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Federal Reserve Bank

D. M c T E E R , J R .





October 29, 1993

Notice 93-113


The Chief Executive Officer of each
member bank and others concerned in
the Eleventh Federal Reserve District
Interagency Advisory Concerning
Prime Bank Financial Instruments

Board of Governors staff recently noted an increase in the number of
questionable domestic and international financial schemes involving so-called
"Prime Bank" financial instruments, such as Prime Bank Notes, Prime Bank
Guarantees, and Prime Bank Letters of Credit. Working with the enforcement
staffs of the other federal financial institutions’ supervisory agencies and
with U.S. and international law enforcement agencies, the Board has prepared
an interagency advisory concerning the use of these types of illegitimate
financial instruments.
Attached is a copy of the interagency advisory, dated October 21,
For more information, please contact Richard Small, Special Counsel
at the Board at (202) 452-5235, or Earl Anderson at the Federal Reserve Bank
of Dallas at (214) 922-6152. For additional copies of this Ba nk’ notice,
please contact the Public Affairs Department at (214) 922-5254.
Sincerely yours,

$. /Uc'Uty/, .

For additional copies, bankers and others are encouraged to use one of the following toll-free numbers in contacting the Federal Reserve Bank of Dallas:
Dallas Office (800) 333-4460; El Paso Branch Intrastate (800) 592-1631, Interstate (800) 351-1012; Houston Branch Intrastate (800) 392-4162,
Interstate (800) 221-0363; San Antonio Branch Intrastate (800) 292-5810.

This publication was digitized and made available by the Federal Reserve Bank of Dallas' Historical Library (FedHistoiy@dal.frb.oig)

Board of Governors of the Federal Reserve System
Federal Deposit Insurance Corporation
National Credit Union Administration
Office of the Comptroller of the Currency
Office of Thrift Supervision
October 21, 1993

Interagency Advisory
The enforcement staffs of the federal financial institutions supervisory agencies,
who work with federal law enforcement officials responsible for investigating and prosecuting
bank fraud-related matters, have noted an increase in the use, or attempted use, of
questionable financial instruments in connection with complex, and possibly illegal, schemes.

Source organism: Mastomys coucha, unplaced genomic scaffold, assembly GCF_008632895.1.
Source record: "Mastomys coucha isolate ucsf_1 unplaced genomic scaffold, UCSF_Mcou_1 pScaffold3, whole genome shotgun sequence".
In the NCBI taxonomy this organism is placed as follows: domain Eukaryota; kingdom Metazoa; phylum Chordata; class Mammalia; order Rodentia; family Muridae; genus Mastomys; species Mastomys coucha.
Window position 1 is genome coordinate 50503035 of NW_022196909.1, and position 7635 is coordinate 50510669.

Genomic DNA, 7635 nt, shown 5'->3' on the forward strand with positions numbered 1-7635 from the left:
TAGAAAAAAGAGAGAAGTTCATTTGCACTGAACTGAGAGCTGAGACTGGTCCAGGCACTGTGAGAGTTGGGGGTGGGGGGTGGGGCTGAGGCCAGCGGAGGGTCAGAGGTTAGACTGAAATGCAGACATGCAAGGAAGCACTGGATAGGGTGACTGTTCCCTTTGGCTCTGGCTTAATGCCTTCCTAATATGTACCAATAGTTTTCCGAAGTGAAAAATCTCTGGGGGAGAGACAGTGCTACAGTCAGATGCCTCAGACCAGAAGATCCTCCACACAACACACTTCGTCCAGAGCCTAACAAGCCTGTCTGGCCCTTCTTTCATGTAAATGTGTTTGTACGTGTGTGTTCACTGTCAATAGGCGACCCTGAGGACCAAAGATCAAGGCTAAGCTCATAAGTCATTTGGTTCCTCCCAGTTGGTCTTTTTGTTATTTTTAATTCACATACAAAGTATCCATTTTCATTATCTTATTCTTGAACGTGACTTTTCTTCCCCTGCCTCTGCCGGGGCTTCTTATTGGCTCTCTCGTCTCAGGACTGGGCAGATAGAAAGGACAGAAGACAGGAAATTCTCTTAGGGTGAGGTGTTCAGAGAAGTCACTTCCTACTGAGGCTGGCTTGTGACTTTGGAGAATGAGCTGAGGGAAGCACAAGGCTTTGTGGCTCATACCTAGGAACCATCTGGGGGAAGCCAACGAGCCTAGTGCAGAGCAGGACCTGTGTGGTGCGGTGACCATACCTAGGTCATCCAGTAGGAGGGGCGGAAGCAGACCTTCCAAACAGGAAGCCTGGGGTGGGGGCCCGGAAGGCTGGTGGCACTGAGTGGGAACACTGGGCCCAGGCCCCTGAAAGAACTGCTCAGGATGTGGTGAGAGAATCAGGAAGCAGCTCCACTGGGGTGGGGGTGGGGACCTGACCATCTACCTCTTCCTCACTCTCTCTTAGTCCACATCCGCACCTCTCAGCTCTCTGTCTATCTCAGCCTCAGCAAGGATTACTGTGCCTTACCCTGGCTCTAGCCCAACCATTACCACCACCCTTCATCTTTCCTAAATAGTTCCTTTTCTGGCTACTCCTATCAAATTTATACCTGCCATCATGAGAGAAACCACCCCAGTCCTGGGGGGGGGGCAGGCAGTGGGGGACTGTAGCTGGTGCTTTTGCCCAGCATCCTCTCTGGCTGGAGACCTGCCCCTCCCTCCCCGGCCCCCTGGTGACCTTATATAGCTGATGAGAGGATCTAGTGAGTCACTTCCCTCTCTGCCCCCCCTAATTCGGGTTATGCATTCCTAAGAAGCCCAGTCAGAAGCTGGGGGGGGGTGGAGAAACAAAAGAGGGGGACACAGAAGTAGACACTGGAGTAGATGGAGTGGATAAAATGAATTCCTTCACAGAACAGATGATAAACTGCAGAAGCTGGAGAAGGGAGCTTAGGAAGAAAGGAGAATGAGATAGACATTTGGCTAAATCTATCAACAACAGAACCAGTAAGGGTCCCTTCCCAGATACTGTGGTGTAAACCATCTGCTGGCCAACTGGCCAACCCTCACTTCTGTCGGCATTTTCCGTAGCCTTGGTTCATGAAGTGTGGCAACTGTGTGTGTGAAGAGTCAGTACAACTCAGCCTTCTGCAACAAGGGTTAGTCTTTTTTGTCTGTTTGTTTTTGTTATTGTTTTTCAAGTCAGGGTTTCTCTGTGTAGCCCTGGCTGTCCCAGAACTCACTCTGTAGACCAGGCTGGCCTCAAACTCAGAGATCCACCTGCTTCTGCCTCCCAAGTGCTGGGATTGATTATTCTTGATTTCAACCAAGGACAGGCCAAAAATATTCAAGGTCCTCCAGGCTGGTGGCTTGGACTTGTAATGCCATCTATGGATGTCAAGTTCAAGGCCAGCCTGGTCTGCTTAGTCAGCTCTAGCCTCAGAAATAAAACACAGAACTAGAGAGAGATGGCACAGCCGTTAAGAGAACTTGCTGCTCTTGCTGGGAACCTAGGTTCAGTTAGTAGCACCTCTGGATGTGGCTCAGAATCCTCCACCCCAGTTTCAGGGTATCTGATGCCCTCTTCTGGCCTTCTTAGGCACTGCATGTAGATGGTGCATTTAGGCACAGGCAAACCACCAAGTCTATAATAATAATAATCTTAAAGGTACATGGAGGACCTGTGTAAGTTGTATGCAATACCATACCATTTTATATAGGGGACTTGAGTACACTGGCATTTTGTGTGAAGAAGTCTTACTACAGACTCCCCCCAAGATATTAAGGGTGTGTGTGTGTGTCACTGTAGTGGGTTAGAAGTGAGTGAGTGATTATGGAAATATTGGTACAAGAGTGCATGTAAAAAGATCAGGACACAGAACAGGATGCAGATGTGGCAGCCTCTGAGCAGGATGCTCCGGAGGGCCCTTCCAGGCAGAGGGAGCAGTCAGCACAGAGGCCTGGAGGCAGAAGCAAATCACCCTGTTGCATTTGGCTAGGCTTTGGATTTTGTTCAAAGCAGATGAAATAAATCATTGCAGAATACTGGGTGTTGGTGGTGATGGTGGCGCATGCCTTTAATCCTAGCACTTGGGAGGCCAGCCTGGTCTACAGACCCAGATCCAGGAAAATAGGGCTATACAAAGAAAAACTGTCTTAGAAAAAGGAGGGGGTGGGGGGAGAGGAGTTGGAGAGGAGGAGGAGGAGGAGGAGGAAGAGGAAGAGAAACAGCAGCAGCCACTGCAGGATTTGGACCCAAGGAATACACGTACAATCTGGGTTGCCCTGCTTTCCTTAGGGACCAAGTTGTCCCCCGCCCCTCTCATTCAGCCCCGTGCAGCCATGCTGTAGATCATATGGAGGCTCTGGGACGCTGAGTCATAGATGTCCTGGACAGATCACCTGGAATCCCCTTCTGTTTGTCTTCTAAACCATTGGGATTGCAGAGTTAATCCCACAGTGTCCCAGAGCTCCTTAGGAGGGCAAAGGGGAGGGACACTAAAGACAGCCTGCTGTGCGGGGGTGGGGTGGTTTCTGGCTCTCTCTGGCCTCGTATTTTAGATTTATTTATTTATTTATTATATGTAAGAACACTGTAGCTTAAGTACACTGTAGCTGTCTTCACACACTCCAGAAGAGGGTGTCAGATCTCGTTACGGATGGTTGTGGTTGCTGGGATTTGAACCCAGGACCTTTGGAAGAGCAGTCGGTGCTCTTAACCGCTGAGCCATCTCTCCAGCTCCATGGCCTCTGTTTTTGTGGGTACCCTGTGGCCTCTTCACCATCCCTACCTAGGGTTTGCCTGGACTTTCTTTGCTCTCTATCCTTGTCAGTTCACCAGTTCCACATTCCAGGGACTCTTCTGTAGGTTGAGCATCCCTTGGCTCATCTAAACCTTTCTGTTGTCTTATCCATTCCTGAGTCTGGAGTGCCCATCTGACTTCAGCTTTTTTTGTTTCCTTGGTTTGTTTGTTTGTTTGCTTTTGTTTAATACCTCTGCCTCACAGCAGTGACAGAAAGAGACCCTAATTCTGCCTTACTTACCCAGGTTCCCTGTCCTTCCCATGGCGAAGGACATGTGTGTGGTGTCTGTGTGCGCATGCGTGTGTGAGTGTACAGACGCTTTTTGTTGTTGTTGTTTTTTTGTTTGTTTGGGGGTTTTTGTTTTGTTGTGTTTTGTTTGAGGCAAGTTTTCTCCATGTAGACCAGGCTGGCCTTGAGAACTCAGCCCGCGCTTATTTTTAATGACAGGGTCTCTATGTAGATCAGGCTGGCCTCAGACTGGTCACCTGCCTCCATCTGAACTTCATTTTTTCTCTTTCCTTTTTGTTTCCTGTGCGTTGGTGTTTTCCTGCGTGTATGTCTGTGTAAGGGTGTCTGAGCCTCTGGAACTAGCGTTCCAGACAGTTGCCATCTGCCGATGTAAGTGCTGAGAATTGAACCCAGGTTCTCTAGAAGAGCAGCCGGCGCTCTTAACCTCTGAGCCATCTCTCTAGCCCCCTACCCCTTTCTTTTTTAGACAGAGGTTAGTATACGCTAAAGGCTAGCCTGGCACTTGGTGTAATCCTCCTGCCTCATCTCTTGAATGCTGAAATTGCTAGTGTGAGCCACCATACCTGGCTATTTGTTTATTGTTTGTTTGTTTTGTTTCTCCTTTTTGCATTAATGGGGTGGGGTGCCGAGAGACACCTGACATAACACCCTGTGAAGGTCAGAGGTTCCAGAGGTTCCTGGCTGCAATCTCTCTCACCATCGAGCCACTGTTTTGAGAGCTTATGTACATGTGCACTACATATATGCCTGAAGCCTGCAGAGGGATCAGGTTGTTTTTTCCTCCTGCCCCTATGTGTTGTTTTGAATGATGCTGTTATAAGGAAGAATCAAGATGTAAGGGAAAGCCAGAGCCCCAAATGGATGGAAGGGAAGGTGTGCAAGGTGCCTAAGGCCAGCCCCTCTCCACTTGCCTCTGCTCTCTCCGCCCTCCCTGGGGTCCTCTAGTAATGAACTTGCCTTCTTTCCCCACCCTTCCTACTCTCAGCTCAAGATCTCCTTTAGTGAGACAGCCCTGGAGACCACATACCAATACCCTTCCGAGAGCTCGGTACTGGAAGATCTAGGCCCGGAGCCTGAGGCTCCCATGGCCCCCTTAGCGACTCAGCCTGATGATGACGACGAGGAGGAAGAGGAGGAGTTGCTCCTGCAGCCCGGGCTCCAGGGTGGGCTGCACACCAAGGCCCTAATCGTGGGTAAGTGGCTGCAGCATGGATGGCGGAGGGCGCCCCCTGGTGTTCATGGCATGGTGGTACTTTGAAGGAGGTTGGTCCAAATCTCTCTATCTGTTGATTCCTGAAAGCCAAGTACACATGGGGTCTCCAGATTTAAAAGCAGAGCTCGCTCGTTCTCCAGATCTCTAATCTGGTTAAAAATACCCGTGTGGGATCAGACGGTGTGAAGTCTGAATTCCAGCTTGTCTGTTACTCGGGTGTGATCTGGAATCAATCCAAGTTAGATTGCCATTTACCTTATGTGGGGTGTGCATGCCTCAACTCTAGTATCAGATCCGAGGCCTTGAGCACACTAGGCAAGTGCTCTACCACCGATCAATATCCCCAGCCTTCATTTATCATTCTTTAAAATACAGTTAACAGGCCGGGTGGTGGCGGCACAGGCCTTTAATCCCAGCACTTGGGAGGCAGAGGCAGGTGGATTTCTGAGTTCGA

Many of these schemes have been aimed at defrauding borrowers and investors in the United
States and abroad, as well as domestic and foreign banks. The questionable instruments are
often denominated as "Prime Bank Notes", "Prime Bank Guarantees", or "Prime Bank Letters
of Credit". They are also called by such other names as "Prime European Bank Letters of
Credit", "Prime World Bank Debentures", or "Prime Insurance Guarantees".1
Over the past several years, federal and state law enforcement authorities have
prosecuted, or are presently in the process of investigating, wrongdoers who have defrauded
individuals and entities by promising, for example, to arrange loans that would be funded in
some manner by "Prime Bank"-types of financial instruments, or would, in some other way,
involve such instruments and advance loan fee payments. Many of the illegal or dubious
schemes that have been brought to the attention of various regulatory agencies by law
enforcement officials, foreign banks, the World Bank, and central banking authorities appear
to involve overly complex loan funding mechanisms necessitating the use of "Prime Bank"type documents. Other suspicious schemes involve "investments" in "Prime Bank"-type
financial instruments and promises of unrealistic returns on multi-million dollar investments.
In many recent situations, the agencies have been advised that individuals have been
improperly using the names of large, well-known domestic and foreign banks, the World